In some kitchens only 40% of energy consumed is used for the preparation and storage of food.1
Much of the wasted energy is dispersed into the kitchen as heat . From reducing energy waste to food miles, caterers can play a huge role in leading environmental change by considering kitchen practice and implementing thoughtful procurement to support eco-friendly menus and equipment.
Aramark at University of Westminster are exemplars of green kitchen practice – winning the coveted Green Kitchen Standard Champion Award from Food for Life two years running for their outstanding sustainable initiatives. They have installed LED lights across all their kitchens, complete regular monitoring of energy, water and waste with reduction targets set and communicate to students on how they can support the green initiatives, such as by using the correct recycling bins for waste and bringing keep cups onto site.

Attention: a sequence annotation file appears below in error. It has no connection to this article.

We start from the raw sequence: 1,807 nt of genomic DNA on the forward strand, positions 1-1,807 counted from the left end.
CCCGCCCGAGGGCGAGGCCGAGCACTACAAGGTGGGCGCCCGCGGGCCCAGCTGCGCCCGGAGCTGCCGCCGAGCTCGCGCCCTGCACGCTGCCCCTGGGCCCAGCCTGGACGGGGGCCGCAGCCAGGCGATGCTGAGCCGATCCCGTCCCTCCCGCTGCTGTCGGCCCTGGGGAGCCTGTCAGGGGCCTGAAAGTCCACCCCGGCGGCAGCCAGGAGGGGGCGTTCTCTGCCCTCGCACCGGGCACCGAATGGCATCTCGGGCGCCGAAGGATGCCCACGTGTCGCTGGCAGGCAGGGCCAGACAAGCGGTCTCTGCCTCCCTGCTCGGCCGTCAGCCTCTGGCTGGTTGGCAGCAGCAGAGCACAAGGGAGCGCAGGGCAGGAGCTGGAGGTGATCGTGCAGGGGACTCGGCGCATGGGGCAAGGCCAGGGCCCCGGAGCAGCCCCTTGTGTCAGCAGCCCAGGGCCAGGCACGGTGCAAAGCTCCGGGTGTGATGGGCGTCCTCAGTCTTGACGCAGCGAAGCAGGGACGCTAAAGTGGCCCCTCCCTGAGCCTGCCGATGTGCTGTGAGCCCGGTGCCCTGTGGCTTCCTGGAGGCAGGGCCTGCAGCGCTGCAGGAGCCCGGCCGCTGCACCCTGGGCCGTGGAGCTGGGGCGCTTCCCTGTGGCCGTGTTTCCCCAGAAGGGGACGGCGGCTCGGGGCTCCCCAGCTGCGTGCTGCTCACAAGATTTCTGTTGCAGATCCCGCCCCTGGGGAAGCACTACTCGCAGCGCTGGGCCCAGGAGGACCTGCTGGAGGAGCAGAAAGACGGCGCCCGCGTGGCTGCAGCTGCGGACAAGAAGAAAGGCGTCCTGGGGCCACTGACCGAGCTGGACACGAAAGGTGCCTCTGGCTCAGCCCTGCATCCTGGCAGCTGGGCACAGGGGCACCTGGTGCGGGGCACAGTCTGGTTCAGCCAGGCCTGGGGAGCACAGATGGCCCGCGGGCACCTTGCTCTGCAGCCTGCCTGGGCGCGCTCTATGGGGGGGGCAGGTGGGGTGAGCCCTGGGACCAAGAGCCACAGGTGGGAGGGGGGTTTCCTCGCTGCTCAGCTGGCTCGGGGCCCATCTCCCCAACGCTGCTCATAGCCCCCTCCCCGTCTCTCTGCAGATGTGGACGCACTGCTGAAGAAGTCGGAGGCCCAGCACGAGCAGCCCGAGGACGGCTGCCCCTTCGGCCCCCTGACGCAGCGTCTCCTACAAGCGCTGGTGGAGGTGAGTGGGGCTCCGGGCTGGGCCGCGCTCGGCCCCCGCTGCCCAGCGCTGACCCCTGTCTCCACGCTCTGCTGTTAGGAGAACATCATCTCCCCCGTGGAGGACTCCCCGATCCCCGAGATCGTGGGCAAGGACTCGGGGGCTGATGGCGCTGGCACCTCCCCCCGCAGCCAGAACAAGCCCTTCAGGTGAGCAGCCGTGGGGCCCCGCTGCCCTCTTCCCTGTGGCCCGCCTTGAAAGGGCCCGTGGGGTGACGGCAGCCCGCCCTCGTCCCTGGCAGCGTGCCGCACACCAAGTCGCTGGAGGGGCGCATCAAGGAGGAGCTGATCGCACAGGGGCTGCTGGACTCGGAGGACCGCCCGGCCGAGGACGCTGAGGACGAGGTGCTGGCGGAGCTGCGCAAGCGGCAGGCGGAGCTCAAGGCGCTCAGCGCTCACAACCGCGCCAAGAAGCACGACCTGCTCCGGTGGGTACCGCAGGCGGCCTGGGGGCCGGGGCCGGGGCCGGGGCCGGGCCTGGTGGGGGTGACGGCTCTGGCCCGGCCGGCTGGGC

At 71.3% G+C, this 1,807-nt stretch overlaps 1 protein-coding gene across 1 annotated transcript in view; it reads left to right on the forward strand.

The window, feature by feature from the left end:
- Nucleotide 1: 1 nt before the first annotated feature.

Dain Son, CSR Ambassador at the University of Westminster says:
“We have worked on the Green Kitchen Standard for the last three years and it has put sustainability at the heart of what we do in our kitchens at the University of Westminster. We recognize the impact that our operation has, therefore we worked closely with the university to make sure our commitments align with the university’s strong commitments to the United Nations Sustainable Development Goals and building a sustainable future. We are proud of what we’ve achieved so far and look forward to creating bigger positive impact.”
I Carbon Trust ‘Food Preparation and Catering’
• Calculate the lifecycle cost of equipment when making new equipment purchases, and build a business case for replacing inefficient equipment
• Recruit a team of sustainability ambassadors to promote green initiatives at a site level
• Implement switch off policies for equipment that is not in use, and ensure teams are trained to use equipment efficiently
• Put in tap controls such as water shut off valves for spray washers, flow restrictors and aerators
• Monitor, reduce, reuse and recycle waste where possible